Prosecutions of motorists for misusing disability parking permits have risen by nearly a fifth in the past year, new figures show.
The Department for Transport said there were 1,432 Blue Badge prosecutions in England in the year ending March 31, up 18% on the previous 12 months.
Nearly all of the cases involved someone using another person’s badge.
Just 66% of England’s local authorities say they have a policy for prosecuting over misuse of the scheme.
AA president Edmund King said: “The one-fifth increase in fraudulent Blue Badge prosecutions from last year shows that more areas are finally starting to tackle the issue.
“However, it’s shocking that only two-thirds of councils have a policy to prosecute those who abuse the system by using another person’s badge.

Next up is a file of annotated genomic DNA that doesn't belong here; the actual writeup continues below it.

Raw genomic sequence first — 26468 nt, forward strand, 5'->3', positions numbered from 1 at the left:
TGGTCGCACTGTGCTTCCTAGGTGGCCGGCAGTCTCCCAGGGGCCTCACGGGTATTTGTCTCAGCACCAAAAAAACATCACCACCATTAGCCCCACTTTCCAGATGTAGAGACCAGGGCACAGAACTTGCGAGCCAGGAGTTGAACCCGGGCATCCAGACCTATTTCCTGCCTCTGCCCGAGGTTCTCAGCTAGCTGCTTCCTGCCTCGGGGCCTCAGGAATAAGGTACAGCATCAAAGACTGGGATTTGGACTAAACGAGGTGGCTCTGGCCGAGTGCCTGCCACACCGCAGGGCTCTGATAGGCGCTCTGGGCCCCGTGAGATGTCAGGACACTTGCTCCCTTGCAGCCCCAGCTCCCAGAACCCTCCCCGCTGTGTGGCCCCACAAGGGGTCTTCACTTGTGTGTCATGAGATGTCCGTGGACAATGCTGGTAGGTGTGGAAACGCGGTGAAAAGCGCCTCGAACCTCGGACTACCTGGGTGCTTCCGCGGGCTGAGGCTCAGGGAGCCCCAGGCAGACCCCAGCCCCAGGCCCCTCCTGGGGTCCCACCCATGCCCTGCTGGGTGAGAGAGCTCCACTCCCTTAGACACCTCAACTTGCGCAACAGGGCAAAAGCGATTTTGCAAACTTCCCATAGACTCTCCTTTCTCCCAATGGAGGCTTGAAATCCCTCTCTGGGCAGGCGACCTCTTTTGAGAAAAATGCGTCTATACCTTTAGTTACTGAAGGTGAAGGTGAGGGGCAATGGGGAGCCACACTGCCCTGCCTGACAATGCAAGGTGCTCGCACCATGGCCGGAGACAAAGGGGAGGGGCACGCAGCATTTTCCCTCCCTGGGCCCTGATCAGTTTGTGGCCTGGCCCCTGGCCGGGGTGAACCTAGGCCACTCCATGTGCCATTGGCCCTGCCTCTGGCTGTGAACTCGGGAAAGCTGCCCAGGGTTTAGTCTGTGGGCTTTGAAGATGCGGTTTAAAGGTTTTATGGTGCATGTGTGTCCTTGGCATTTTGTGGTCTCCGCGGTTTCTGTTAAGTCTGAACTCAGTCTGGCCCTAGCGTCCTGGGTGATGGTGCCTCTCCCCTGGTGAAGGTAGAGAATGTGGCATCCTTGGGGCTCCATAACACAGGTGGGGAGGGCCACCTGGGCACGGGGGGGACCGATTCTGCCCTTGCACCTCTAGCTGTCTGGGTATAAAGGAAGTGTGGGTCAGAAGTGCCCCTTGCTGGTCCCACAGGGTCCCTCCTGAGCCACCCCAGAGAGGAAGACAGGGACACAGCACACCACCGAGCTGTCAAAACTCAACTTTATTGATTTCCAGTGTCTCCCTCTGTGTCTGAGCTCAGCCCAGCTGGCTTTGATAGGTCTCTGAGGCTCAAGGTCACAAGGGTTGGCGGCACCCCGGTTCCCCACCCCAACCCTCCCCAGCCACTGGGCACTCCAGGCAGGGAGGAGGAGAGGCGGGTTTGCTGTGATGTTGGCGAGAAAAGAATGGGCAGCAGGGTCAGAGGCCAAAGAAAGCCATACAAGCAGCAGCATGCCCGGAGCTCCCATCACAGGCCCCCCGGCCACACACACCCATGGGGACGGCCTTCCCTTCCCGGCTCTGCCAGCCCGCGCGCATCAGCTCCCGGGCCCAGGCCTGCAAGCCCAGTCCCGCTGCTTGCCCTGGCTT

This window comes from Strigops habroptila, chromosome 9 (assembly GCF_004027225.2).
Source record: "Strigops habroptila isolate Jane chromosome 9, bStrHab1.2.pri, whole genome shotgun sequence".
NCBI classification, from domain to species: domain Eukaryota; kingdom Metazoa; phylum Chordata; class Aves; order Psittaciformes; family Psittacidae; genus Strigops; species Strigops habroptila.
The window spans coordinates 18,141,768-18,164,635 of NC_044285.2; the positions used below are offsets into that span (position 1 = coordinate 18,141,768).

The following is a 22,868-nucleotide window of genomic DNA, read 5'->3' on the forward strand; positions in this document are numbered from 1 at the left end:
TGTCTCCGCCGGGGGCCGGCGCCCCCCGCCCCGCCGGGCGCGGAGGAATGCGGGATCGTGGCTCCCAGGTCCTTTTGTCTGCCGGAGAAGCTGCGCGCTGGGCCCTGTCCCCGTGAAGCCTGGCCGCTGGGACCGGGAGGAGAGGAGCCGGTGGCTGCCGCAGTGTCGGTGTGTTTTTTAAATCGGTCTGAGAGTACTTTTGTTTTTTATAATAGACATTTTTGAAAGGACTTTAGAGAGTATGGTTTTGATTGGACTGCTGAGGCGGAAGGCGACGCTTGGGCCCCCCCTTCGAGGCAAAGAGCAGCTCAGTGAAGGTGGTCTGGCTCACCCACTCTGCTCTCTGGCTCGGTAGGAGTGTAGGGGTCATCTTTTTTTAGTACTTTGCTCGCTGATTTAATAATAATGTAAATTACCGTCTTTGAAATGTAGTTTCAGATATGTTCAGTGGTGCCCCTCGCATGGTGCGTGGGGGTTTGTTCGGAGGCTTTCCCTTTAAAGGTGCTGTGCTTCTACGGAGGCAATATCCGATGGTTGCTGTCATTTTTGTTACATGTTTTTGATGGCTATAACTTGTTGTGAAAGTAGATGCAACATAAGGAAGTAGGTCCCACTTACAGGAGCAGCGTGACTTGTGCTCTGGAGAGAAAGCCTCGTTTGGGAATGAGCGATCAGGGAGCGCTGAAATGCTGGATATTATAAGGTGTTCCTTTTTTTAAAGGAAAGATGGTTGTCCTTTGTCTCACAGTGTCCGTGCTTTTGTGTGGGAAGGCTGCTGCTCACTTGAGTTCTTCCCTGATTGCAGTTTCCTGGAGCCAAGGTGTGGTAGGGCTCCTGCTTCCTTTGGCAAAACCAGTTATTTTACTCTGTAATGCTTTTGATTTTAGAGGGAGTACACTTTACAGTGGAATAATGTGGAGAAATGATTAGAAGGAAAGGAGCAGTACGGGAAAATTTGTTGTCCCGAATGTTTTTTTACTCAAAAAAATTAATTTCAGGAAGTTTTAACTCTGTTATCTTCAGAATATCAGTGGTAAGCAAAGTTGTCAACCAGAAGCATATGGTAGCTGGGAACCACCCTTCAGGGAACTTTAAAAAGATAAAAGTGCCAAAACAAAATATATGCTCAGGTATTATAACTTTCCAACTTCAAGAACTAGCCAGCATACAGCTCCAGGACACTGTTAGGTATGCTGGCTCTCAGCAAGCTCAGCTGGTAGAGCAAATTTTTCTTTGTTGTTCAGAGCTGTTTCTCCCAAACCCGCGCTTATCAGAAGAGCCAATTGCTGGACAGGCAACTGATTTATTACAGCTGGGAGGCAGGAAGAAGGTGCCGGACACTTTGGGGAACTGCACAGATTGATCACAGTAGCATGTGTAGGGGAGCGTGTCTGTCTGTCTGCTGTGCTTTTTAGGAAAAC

“Councils without a policy must get their act together for the sake of the millions of Blue Badge holders who genuinely need them.
“Drivers must also show some more humanity and stop abusing the system.”
Ceri Smith, policy manager at disability equality charity Scope, said Blue Badges are “an absolute lifeline for disabled people”.
She added: “Abusers need to realise that every time they illegally use a Blue Badge, they risk depriving someone who genuinely needs it.”
Around 2.3 million disabled people in England have a Blue Badge.
Depending on the location, the permits often enable holders to park free of charge in pay-and-display bays and for up to three hours on yellow lines, while in London they exempt holders from the Congestion Charge.
The scheme’s eligibility criteria was extended in August to include people with hidden disabilities.
It was the biggest change to the Blue Badge scheme since it was introduced in 1970 and makes it easier for people with conditions such as anxiety disorders or brain injuries to travel.